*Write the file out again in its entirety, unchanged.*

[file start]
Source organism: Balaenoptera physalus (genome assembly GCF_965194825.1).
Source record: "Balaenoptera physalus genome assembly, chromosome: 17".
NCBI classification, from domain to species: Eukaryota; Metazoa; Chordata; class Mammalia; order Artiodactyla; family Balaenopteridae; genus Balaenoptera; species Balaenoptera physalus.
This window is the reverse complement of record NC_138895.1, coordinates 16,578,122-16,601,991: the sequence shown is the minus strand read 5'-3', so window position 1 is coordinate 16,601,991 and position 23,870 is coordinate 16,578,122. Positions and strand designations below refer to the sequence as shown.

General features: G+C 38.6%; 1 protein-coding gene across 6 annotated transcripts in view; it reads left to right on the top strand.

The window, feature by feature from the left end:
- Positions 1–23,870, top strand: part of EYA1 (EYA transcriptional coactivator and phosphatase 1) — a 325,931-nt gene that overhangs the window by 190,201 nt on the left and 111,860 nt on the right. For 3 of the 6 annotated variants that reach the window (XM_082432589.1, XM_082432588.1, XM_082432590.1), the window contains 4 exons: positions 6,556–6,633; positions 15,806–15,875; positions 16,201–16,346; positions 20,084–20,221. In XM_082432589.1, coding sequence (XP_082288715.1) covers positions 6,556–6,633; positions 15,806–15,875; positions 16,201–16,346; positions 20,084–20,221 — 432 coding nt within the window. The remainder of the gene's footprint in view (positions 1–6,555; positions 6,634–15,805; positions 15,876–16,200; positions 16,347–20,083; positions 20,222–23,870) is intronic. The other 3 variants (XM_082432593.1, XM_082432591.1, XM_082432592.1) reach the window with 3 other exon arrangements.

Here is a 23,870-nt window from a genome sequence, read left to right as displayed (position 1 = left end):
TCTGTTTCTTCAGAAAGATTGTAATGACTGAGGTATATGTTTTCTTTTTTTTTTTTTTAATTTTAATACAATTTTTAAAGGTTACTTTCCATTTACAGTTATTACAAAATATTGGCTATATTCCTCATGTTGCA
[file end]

Source organism: Balaenoptera physalus (genome assembly GCF_965194825.1).
Source record: "Balaenoptera physalus genome assembly, chromosome: 17".
NCBI classification, from domain to species: Eukaryota; Metazoa; Chordata; class Mammalia; order Artiodactyla; family Balaenopteridae; genus Balaenoptera; species Balaenoptera physalus.
This window is the reverse complement of record NC_138895.1, coordinates 16,578,122-16,601,991: the sequence shown is the minus strand read 5'-3', so window position 1 is coordinate 16,601,991 and position 23,870 is coordinate 16,578,122. Positions and strand designations below refer to the sequence as shown.

General features: G+C 38.6%; 1 protein-coding gene across 6 annotated transcripts in view; it reads left to right on the top strand.

The window, feature by feature from the left end:
- Positions 1–23,870, top strand: part of EYA1 (EYA transcriptional coactivator and phosphatase 1) — a 325,931-nt gene that overhangs the window by 190,201 nt on the left and 111,860 nt on the right. For 3 of the 6 annotated variants that reach the window (XM_082432589.1, XM_082432588.1, XM_082432590.1), the window contains 4 exons: positions 6,556–6,633; positions 15,806–15,875; positions 16,201–16,346; positions 20,084–20,221. In XM_082432589.1, coding sequence (XP_082288715.1) covers positions 6,556–6,633; positions 15,806–15,875; positions 16,201–16,346; positions 20,084–20,221 — 432 coding nt within the window. The remainder of the gene's footprint in view (positions 1–6,555; positions 6,634–15,805; positions 15,876–16,200; positions 16,347–20,083; positions 20,222–23,870) is intronic. The other 3 variants (XM_082432593.1, XM_082432591.1, XM_082432592.1) reach the window with 3 other exon arrangements.

Here is a 23,870-nt window from a genome sequence, read left to right as displayed (position 1 = left end):
TCTGTTTCTTCAGAAAGATTGTAATGACTGAGGTATATGTTTTCTTTTTTTTTTTTTTAATTTTAATACAATTTTTAAAGGTTACTTTCCATTTACAGTTATTACAAAATATTGGCTATATTCCTCATGTTGCA